BOSTON — Before a crowded courtroom, former Yale women’s soccer coach Rudy Meredith, stood solemnly with his jaw clenched and pled guilty to wire fraud and conspiracy charges in U.S. District Court in Boston on Thursday afternoon.
The former coach, who is scheduled to be sentenced on June 20, appeared twice at the John Joseph Moakley U.S. Courthouse on Thursday. He first sat before U.S. District Judge Mary Page Kelley before pleading guilty in a hearing presided over by U.S. District Judge Mark L. Wolf ’68. At the meeting’s outset, Wolf asserted his impartiality despite giving “modest contributions” to the University and being “grateful to have gone” to Yale.
The program’s winningest coach publicly admitted at the hearing to taking bribes totaling almost one million dollars to vouch for several Yale applicants looking to gain admission into the University as recruits to the Yale women’s soccer team. At least one applicant never played competitive soccer at any level. That applicant, referred to as “Yale Applicant 1” in court documents, initially was accepted to Yale, but on Sunday, University spokesman Tom Conroy told the News that Yale had rescinded her admission. At the hearing, federal prosecutors revealed that the University had accepted Applicant 1 from the early action pool, though she submitted her application after the early action deadline.
According to prosecutors, a Los Angeles-based individual tipped off federal investigators about Meredith’s acceptance of bribes. The Wall Street Journal claims that this individual, who was implicated in an unrelated securities fraud case, is financial executive and Yale father Morrie Tobin. Government lawyers said that the first time they heard the name William “Rick” Singer — the mastermind behind the national college bribery scandal — was when Meredith mentioned it in a taped conversation between Meredith and the Los Angeles-based individual.
Singer’s for-profit admissions company, based out of Newport Beach, California, worked to get the children of wealthy parents into elite universities — such as Yale and Stanford — through what he called a “side door.” Singer’s network helped applicants cheat on standardized tests and fake athletic recruitment status. In total, Singer received $25 million in bribes and kickbacks while facilitating the admission of more than 750 students into prominent colleges nationwide.
Meredith worked with Singer to gain Applicant 1 admission to Yale, receiving $400,000 in bribes.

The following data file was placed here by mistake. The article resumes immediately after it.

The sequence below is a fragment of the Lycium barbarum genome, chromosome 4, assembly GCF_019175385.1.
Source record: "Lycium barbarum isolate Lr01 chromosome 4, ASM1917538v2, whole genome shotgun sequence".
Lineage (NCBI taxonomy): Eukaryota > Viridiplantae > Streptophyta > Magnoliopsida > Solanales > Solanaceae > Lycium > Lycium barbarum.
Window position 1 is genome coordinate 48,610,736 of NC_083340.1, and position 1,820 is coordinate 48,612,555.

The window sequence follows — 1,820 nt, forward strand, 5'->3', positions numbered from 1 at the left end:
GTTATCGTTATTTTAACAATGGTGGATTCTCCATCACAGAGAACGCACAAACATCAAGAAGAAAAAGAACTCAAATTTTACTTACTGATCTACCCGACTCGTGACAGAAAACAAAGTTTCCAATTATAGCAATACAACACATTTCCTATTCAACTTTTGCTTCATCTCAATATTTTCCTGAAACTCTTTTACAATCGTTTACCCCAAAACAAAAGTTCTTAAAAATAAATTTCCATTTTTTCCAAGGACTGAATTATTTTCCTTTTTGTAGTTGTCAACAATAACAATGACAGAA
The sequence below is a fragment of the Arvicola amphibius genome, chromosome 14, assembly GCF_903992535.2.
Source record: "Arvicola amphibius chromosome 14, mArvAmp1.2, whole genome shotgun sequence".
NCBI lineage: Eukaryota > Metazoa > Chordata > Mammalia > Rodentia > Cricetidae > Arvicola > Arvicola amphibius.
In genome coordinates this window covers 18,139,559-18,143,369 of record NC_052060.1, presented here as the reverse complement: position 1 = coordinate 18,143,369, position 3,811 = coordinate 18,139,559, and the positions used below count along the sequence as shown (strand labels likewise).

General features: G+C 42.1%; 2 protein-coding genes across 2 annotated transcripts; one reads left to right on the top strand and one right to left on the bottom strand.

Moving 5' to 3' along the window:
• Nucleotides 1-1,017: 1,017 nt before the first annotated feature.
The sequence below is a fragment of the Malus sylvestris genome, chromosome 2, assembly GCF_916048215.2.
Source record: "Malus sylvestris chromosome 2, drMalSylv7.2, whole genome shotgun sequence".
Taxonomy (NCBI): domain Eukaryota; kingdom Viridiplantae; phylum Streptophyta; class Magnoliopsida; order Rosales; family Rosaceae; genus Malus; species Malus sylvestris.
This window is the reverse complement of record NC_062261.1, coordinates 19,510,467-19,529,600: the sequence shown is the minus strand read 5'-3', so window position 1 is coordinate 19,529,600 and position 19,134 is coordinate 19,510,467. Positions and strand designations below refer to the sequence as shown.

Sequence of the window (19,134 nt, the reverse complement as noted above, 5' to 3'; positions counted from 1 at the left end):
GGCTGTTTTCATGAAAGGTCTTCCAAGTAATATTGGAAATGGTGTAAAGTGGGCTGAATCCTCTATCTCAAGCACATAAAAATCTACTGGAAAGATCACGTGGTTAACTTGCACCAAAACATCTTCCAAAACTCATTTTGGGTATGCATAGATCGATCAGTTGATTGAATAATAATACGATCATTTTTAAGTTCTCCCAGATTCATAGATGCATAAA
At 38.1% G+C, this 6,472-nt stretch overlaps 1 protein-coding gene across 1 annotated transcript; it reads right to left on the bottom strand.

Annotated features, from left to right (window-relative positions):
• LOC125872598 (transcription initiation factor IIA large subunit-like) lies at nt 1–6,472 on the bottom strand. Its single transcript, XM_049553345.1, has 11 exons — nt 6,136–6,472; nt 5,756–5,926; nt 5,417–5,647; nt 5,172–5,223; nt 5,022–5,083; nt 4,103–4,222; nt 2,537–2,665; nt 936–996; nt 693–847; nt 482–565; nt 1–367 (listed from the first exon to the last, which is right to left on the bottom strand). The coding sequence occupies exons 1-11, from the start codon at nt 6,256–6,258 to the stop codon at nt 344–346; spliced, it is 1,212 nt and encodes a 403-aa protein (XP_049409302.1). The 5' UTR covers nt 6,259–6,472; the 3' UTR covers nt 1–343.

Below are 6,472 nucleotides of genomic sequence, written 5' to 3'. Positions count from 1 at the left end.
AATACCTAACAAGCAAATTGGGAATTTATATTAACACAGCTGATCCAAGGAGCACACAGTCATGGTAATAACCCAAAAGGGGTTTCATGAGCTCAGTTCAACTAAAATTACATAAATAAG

In court on Thursday, government lawyers said that the unnamed Los Angeles-based individual was the father of “Yale Applicant 2,” another student mentioned in the unsealed court documents who was never accepted to Yale. According to court documents, the father of Applicant 2 agreed to pay Meredith $450,000 in exchange for Meredith designating his daughter as a recruit for the Yale women’s soccer team.
Prosecutors said that this Los Angeles-based individual first met with Meredith in the early summer of 2017, when he began paying the coach on a monthly basis to facilitate Applicant 2’s admission to Yale. A search warrant was executed on this individual’s home around March 2018, after which he began cooperating with the FBI. The individual and Meredith met in a Boston hotel room the next month on April 12, 2018, to nail down the details of the transaction. The FBI secretly recorded the conversation.
Meredith actively worked as a cooperating witness for four months after the Boston hotel meeting. During this time, Meredith made several phone calls to Singer — who was based in California — on behalf of the FBI to corroborate emails and bank records obtained by government officials. Law enforcement was then able to wiretap Singer’s phone and discover that the Yale-related bribery was part of a much larger, national scheme.
After Meredith took the stand, his lawyer later claimed that Meredith did not know the extent of the national scheme but was “aware of the possibility.”
During the proceedings, when Judge Wolf asked how Meredith pled to the charges of wire fraud and conspiracy, Meredith curtly replied, “Guilty, your honor.”
Wolf also proceeded to ask Meredith whether he was aware of the consequences of pleading guilty.
When Wolf asked whether he knew that he would become a federal felon, Meredith, voice cracking, responded, “Yes, your honor.”
As Meredith left the building at around 4 p.m., he was greeted by a sea of photographers and reporters. National journalists from national outlets chased him and his legal counsel across the street and into a bright blue car with an Uber sticker.
Celebrities Lori Laughlin and Felicity Huffman, who are both implicated in the national scandal, are due to appear in the same Boston U.S. District Courthouse on April 3.
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